Scientists have discovered a link between Vitamin B deficiencies and Depression. So, let’s jump right in and see what we
can learn about this group of B’s.
They help maintain normal brain function, they are water soluble and you need to get some in your body every day.
Vitamin B-1 (thiamine), if found to be deficient can bring on fear, confusion, moodiness and a general feeling of
Vitamin B-2 (riboflavin) is responsible for more deficiencies than any of the other B’s. This will be noticed by fatigue
and concentration difficulties. Dairy products are loaded with B-2 and if you have been diagnosed with a thyroid disease
you will probably have a B-2 problem too.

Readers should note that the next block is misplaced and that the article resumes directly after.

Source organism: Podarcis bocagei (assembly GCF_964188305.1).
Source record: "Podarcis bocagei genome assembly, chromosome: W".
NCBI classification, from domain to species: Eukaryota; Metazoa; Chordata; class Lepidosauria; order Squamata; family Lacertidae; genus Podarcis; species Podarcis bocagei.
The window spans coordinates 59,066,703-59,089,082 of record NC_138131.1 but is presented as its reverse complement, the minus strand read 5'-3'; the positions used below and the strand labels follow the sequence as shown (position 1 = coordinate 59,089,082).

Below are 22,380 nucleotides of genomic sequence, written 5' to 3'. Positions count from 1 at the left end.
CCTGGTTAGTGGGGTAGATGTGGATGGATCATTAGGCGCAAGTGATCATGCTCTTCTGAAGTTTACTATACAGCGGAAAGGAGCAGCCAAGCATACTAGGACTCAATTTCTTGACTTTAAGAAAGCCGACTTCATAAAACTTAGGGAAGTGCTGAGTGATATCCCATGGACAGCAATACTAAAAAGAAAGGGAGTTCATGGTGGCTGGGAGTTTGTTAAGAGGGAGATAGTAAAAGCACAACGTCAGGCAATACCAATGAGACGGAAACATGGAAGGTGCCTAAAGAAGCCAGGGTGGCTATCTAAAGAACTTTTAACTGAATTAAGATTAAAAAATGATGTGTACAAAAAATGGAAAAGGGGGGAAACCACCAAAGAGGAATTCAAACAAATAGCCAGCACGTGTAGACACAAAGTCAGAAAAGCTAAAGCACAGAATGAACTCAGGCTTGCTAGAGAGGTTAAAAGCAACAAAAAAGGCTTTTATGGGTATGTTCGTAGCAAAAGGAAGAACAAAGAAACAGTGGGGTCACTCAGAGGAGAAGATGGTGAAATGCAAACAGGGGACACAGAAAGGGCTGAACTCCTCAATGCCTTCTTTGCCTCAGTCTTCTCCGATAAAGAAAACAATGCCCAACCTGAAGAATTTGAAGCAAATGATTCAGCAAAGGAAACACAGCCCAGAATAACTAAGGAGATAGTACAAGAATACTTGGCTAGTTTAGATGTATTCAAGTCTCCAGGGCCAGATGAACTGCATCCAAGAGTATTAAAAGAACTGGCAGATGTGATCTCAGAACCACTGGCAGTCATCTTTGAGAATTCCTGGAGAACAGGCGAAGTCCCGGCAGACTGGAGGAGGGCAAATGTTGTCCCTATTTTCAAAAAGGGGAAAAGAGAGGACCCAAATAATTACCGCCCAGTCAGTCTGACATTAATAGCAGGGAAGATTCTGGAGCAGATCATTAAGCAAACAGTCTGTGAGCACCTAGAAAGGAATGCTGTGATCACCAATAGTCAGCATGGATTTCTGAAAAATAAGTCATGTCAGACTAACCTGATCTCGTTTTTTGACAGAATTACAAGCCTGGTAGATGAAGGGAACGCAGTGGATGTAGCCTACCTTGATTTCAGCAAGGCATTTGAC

Vitamin B-3 (niacin) levels will be tough to maintain if you like to eat a lot of starches. Niacin forms serotonin,
dopamine and histamine and deficiencies can show up by irritability, anxiety and mental sluggishness. Niacin supports the
nervous system, memory and mental health. Foods that are good sources of B-3 are fish, liver, poultry, red meat, cereals,
nuts, seeds, leafy greens and asparagus.
Vitamin B-5 (pantothenic acid) is found in many of the foods that we eat, but is mostly lost in the cooking process. Low
B-5 levels can bring on insomnia, headaches, moodiness and depression. Alcohol and stress can deplete your body of B-5.
You can boost B-5 levels by eating beef, pork, fish, kidney, liver, brewers yeast, mushrooms, fresh vegetables, nuts, eggs,
whole wheat and rye. It is starting to look like the B-group is a pretty important part of your daily regimen and your
Lets not forget about B-6 and B-12, I will discuss them in detail in my next blogpost.
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